Nuclear fusion is the process by which two or more atomic nuclei join together, or "fuse", to form a single heavier nucleus. This is usually accompanied by the release or absorption of large quantities of energy.

Fusion is the process that powers active stars, the H-bomb and experimental devices examining fusion power for electrical generation.

Creating the required conditions for fusion on Earth are very difficult….

fusion vs fission
Fusion Vs Fission



  • Fission is the splitting of a large atom into two or more smaller ones.
  • The energy released by fission is a million times greater than that released in chemical reactions.
  • Takes little energy to split two atoms in a fission reaction. Feasible! Less expensive!
  • Fusion is the fusing of two or more lighter atoms into a larger one.
  • The energy released by fusion is three to four times greater than the energy released by fission.
  • Extremely high energy is required to bring two or more protons close enough that nuclear forces overcome their electrostatic repulsion. Not Feasible! More expensive!
chain reaction
Chain Reaction

A series of chemical reactions in which one product of a reacting set is a reactant in the following set.

The main steps of a chain reaction are:




applications of nuclear reactions
Applications of Nuclear Reactions

The CANDU, short for Canadian Deuterium-Uranium reactor is a Canadian-invented, pressurized heavy water reactor. The acronym refers to its deuterium-oxide (heavy water) moderator and its use of (originally, natural) uranium fuel.

The CANDU reactor functions in a manner similar to a pressurized water reactor (PWR). Pressurized coolant is passed through the fuel bundles to cool them. This hot, pressurized cooling water is carried to a steam generator where the heat energy is transferred to light water and converts it into steam. This steam is then used to turn the steam turbines which turn the generator, creating electricity.

adv disadv of nuclear power
Adv/Disadv of Nuclear Power
  • Advantages
  • Nuclear power plants are more efficient than ever before. New technology has made them more reliable (they break down less often) and safer.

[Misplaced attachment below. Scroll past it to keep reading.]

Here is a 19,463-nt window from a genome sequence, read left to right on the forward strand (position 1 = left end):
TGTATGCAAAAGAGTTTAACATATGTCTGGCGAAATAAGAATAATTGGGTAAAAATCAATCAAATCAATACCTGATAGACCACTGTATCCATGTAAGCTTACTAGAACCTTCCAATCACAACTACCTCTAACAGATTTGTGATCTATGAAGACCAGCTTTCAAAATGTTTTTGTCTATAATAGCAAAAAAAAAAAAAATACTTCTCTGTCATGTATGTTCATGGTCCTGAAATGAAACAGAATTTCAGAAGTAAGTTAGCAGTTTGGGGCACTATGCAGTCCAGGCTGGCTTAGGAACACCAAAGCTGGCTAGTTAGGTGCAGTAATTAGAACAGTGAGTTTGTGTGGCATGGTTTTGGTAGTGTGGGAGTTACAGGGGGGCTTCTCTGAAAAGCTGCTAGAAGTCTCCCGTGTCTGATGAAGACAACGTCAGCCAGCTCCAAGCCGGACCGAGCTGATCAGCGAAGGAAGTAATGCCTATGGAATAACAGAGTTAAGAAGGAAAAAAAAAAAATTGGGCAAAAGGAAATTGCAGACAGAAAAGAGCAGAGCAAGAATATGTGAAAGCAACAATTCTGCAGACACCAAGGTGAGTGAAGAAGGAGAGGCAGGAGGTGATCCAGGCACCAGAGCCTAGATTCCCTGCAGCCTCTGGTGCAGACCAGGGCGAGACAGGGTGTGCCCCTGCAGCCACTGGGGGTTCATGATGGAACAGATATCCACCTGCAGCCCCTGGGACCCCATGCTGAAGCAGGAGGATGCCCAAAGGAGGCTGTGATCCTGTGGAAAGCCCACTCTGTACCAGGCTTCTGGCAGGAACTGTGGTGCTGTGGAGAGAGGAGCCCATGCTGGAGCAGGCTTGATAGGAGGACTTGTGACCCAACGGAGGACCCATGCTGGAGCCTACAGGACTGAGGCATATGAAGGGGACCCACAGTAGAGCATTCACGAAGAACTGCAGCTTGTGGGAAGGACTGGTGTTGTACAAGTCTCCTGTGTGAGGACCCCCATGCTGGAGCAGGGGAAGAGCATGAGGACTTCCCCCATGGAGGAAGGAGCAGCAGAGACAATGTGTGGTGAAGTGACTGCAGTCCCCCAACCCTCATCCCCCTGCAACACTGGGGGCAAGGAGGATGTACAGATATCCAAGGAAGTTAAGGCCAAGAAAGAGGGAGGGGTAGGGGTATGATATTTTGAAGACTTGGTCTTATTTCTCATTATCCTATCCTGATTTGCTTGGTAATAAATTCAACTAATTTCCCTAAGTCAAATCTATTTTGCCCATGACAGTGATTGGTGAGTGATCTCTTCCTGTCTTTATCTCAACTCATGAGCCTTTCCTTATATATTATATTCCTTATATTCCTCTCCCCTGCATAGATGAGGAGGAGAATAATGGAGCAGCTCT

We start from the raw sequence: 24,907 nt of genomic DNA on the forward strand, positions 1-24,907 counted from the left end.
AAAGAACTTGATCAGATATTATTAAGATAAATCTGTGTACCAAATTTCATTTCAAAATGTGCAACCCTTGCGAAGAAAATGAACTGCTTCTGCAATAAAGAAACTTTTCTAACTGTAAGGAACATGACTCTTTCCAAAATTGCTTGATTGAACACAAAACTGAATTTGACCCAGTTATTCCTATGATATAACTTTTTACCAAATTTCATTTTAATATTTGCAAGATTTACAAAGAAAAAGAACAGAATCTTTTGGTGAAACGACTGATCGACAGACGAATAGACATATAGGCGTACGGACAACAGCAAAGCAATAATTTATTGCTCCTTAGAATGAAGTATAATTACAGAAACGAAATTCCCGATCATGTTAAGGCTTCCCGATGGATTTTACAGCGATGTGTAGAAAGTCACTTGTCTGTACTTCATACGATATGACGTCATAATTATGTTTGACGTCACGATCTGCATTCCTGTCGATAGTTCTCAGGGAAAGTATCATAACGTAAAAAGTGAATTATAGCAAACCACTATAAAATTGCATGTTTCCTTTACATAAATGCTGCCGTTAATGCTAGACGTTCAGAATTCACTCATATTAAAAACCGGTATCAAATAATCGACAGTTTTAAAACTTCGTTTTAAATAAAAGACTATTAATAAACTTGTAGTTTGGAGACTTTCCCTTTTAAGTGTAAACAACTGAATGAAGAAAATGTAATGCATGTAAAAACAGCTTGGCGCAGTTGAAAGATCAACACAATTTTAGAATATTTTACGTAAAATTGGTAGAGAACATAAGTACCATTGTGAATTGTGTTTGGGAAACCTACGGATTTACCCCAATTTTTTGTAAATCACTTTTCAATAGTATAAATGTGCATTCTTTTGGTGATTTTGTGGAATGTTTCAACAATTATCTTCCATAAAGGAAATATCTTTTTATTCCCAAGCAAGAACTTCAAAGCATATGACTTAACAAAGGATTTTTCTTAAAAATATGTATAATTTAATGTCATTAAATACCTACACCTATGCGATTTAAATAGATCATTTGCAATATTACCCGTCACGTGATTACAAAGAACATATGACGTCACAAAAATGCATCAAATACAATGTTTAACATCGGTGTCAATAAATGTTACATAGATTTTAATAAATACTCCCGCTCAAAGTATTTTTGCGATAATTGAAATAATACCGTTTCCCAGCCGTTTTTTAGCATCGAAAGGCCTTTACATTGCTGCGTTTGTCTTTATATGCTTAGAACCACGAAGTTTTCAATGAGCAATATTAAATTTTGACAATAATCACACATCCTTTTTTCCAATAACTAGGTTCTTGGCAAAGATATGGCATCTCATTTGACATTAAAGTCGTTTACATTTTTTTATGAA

• They reduce greenhouse gas emissions. Proponents of nuclear power argue that, as no coal or fossil fuels are burnt, no carbon dioxide is released into the air.
  • Although the initial cost of building nuclear plants is high, the running costs are relatively low.
  • Reduces dependence on foreign oils and natural gas (like biofuels).


  • The storage and management of dangerous high level radioactive waste;
  • the possibility of proliferation of nuclear materials and potential terrorist applications;
  • the high cost of building nuclear facilities
  • the small possibility of accidents.
  • Nuclear bombs, weapons and nuclear warfare
solution for a better world alternative power sources and controlled and monitored nuclear power
Solution For a better worldAlternative power sources and controlled and monitored Nuclear power!!
misconceptions and solutions
Misconceptions and Solutions
  • The greatest difficulty students would face is believing that nuclear power is always inherently harmful and that nuclear power can never be used for the good of humanity.
  • Another misconception they would have is to believe that alternative energy usage is a vague, and impractical concept.
  • Solutions
  • A field trip to the sustainable energy plant and a solid debate will dispel these myths.
  • My evaluation would consist of written reports on their field trip, letter writing, oral presentation, skit, summary on a moodle, construction of a nuclear power planet model.
  • Electricity- generation of a “clean” source of energy for homes
  • Space- space missions in space propulsions
  • Heating systems – For homes, factories and offices
safety considerations
Safety Considerations
  • Students have to ensure that they don’t touch any live wires during their field trip and that their model of a power plant is made with safe materials which are non toxic
demonstration and lab
Demonstration and lab
  • Students have to construct a model of a nuclear power plant with “junk” and “waste materials” like thermocol, paper, tubes, sticks, used dynamo(small) etc.
  • A sample diagram is given on the next page.
  • For my peers and students, try this activity, a nuclear power plant simulation.. So much Fun!!
  • -
  • Nelson Chemistry Grade 12
  • Inorganic Chemistry – 3rd edition- Peter Atkins
  • For chain reaction simulation with dominoes